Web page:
The coronavirus pandemic is currently surging in many parts of the U.S. Just as cooler weather, the flu season and the holidays approach, COVID-19 is killing over 800 Americans per day, and case counts are reaching new peaks in some states. We have heard a good deal about the pandemic’s economic impact on businesses, especially in the hospitality and airline industries. Another consequence is its impact on higher education – an impact that threatens student health and the future of millions of students. Many of the responses of higher education administrators have sent chilling messages to students, parents, and prospective students.
Impact on Higher Education
The coronavirus is forcing colleges and universities – large and small, famous, and not-so-well-known – to dramatically cut academic programs, student services, and lay off employees. Even Harvard University with its massive endowment has not been immune to the belt tightening. Cost estimates run into the hundreds of billions of dollars of lost revenue or additional costs to colleges and universities across in the U.S. In the spring of 2020, when most Americans thought the coronavirus might be under control in a matter of weeks, colleges began softer cost-cutting measures such as offering early retirements and implementing hiring freezes. But given the persistence of the pandemic, those measure proved to be much too little. Across the country more drastic cost saving measures are taking place. These include laying off employees (even tenured faculty, an anathema in academia), delaying graduate admissions, eliminating entire departments and degree programs, and reducing student support services. In some cases, entire colleges are vanishing as they are consolidated into other institutions. Over 300,000 jobs in higher education have been lost according the Bureau of Labor Statistics.
Wave of Belt-Tightening
This wave of belt-tightening in 2020 comes in the midst of a longstanding relatively quiet recession in higher education. This financial crisis has been going on for years and has been brought on by reductions in State and Federal support for higher education, by decreasing enrollments, and by increasing student concerns about skyrocketing tuition and burdensome student debt. (Average student debt is now around $33,000 and much higher for graduate and professional students.) In response, many systems, like the University System of Georgia, were already closing and consolidating public colleges even before the coronavirus first arrived in the U.S. on January 20, 2020.
Student Health Needs More Attention
Too often in financial crises, businesses and institutions give too little attention to the wellbeing of stakeholders by their employees or in this case, students. The enduring coronavirus pandemic has only made a bad situation worse. Colleges’ costs for new safety measures have cost them millions. Students and parents have been reluctant to pay the same or nearly the same tuition for online classes. Freshmen enrollment is down 16% from 2019 as some students take a gap year or pursue other plans. Other students have sought out lower cost educational options.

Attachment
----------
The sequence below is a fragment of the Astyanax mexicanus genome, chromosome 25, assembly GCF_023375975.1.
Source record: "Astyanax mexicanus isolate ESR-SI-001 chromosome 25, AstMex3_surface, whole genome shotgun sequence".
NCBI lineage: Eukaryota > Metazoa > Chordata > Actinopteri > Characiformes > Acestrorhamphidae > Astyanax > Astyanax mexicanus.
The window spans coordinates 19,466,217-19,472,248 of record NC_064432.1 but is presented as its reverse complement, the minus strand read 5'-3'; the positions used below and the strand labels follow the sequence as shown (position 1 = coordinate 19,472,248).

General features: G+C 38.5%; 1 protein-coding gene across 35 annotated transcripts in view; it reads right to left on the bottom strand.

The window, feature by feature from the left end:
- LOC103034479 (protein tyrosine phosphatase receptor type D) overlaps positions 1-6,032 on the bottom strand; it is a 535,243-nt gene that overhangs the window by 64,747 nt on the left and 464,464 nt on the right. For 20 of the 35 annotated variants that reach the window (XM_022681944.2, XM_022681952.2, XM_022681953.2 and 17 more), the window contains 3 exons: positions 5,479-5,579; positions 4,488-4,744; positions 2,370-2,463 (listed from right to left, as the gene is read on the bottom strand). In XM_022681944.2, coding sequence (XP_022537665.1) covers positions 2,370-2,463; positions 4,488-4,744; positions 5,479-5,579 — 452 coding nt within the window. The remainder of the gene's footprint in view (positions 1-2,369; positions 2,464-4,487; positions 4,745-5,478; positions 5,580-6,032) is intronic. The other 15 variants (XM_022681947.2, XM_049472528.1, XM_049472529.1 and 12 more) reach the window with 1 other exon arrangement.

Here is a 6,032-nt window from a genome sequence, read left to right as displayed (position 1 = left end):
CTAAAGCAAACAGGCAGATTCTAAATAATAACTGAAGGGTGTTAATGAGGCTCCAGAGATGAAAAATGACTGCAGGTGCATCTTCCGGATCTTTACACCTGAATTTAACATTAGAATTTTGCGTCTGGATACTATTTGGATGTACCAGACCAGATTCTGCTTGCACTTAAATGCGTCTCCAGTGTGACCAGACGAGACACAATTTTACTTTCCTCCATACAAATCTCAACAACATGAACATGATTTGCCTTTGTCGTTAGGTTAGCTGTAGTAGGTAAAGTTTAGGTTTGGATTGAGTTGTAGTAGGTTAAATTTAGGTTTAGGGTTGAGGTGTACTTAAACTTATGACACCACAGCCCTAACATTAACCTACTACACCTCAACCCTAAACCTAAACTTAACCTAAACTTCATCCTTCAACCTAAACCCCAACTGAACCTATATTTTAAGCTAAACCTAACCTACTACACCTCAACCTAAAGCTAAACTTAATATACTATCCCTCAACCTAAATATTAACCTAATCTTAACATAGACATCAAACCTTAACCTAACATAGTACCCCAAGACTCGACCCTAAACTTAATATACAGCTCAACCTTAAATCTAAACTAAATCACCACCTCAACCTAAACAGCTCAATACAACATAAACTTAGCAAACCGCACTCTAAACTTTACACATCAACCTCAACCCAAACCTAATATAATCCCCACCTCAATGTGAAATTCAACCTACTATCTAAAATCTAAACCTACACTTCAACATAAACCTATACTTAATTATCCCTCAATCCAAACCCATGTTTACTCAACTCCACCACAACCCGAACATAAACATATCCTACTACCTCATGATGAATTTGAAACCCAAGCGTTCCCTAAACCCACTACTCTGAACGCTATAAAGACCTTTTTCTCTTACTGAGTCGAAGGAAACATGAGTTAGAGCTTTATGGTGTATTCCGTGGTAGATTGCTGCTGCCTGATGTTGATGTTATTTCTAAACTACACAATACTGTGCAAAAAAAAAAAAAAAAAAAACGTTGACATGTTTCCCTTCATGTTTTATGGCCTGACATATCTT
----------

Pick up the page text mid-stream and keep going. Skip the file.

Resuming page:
Pandemic Affecting Social Change
Traditionally, higher education has been the linchpin for social mobility in the U.S. for lower income and poor students. But the pandemic is also affecting that avenue for social change. Some of these students seem to have given up on higher education, at least for now. This is reflected in an 8% reduction in awards of federal Pell Grants in 2020. These are educational funds given to deserving poor and lower income students to help them learn marketable skills and obtain undergraduate degrees or certifications.
What it Means for Student Health
It seems likely that the pandemic will be with us at least well into 2021, an almost unimaginable outcome in the spring of 2020 when quarantines and lockdowns began. As institutions of higher education continue their rounds of budget revisions and cuts, how will those decisions affect services that support the wellbeing of students? To what extent will decision makers take the wellbeing of vulnerable students into consideration? Will advocates of student health be included in the decisions? Will administrators make sure that their decisions sensitively recognize and address the mental health and wellbeing of their students? Will they recognize the enormous stress experienced by students – even in the best of times? Are they mindful that among traditional college age students that suicide is already the second leading cause of death, and that suicides almost invariably involve an untreated, poorly treated, or completely undetected emotional conditions?
Administrators Focus on Services to Support Student Health
I encourage administrators to revisit their Student Assistance Programs (SAP), campus counseling center services, and other services that support student health and wellbeing. In doing so, they should look for creative, proactive, cost-effective solutions to support, engage, and assist students in their wellbeing. Not doing so communicates another distressing message to students and parents.
About the Author
Norman Winegar, LCSW, CEAP, NCAC II is the Chief Clinical Officer at Espyr. For over 30 years, Norman has practiced in mental health, substance misuse, and EAP settings. He has also worked in leadership positions in both public and private sector behavioral health organizations. An author of four books, he is frequently called on for presentations and as a panelist to share his expertise and experience as a mental health professional.
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